“… paying anything for resources that yield no or little effective capacity seems deranged as a means of promoting economic recovery for the most dedicatedly modern country on the planet.”
In energy debates (such as held recently by the Economist), arguments can be made against government-dependent renewables on grounds that coal and natural gas are in abundant supply and fossil fuels are being burned cleaner and cleaner.
These arguments, however, are mere body blows. Robert Bryce (see Part I) should have supplied the knockout punch by reminding all that any meaningful discussion of electricity production, which could soon embrace 50% of our overall energy use, must consider the entwined goals of reliability, security, and affordability, since reliable, secure, affordable electricity is the lynchpin of our modernity.…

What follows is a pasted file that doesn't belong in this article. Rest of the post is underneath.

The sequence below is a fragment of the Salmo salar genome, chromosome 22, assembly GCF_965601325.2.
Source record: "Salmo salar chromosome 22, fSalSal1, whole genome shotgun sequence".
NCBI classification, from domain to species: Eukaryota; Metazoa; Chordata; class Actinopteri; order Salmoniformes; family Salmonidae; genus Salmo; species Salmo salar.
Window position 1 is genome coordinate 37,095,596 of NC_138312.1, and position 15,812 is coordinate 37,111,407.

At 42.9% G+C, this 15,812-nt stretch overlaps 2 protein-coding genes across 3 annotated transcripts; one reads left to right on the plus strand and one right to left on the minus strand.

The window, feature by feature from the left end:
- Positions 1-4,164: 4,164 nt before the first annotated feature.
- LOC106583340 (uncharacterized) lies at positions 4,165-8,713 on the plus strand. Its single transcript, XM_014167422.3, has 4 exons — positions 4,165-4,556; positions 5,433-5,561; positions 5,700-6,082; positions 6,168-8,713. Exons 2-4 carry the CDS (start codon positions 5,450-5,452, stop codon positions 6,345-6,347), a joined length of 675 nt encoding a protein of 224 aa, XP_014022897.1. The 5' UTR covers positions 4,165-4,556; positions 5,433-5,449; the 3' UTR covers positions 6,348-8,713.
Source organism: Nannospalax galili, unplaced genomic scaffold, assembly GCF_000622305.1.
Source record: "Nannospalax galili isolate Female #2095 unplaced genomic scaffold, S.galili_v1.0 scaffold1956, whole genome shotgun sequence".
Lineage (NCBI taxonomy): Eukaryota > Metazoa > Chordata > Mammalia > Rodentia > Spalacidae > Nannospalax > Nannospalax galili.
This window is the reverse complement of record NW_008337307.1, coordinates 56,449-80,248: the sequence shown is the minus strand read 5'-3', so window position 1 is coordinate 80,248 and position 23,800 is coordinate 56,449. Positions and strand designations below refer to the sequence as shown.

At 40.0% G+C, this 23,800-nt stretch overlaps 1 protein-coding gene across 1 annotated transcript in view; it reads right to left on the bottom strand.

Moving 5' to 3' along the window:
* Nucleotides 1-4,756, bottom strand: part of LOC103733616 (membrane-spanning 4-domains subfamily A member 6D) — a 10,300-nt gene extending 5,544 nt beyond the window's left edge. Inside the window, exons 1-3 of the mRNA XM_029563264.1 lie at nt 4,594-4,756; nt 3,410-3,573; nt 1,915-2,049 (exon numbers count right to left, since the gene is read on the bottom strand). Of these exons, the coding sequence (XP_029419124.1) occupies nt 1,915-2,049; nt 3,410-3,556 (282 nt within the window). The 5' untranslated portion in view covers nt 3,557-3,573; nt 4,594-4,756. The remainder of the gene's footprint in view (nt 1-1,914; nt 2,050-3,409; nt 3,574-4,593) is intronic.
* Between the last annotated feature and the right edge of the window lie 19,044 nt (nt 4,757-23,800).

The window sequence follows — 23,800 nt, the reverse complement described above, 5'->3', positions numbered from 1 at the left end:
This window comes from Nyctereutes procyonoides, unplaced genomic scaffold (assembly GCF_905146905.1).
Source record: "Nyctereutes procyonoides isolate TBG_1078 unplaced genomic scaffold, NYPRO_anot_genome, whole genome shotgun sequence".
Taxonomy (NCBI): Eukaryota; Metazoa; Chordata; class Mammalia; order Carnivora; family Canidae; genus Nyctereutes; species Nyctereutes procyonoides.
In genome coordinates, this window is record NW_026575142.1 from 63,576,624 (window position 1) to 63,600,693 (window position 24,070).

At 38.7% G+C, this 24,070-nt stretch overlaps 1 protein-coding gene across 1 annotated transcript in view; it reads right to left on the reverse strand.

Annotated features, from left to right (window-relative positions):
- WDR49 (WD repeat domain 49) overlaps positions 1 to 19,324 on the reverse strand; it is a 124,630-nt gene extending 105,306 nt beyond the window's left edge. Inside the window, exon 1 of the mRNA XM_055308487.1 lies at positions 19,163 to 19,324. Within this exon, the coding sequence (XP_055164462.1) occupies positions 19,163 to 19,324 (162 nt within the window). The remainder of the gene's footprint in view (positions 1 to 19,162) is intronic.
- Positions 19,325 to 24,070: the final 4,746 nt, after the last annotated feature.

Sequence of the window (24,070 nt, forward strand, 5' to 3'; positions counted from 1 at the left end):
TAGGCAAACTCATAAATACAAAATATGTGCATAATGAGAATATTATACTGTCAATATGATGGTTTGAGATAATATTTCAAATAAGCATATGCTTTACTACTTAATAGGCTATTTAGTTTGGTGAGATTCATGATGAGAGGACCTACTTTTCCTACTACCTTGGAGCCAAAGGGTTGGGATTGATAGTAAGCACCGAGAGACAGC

March Hare (to Alice): Have some wine.
(Alice looked all round the table, but there was nothing on it but tea.)
Alice: I don’t see any wine.
March Hare: There isn’t any.
Alice: Then it wasn’t very civil of you to offer it.
March Hare: It wasn’t very civil of you to sit down without being invited.
— From Lewis Carroll’s Alice in Wonderland
Energy journalist Robert Bryce in Power Hungry foretells an electricity future anchored by natural gas that will bridge the transition to nuclear power. With his third book in less than a decade, Bryce is now a leading light of the energy policy debate, appearing regularly on op-ed pages and on news shows.
Bryce recently participated in two debates. In one hosted by The Economist, he argued for the proposition that “natural gas will do more than renewables to limit the world’s carbon emissions.”…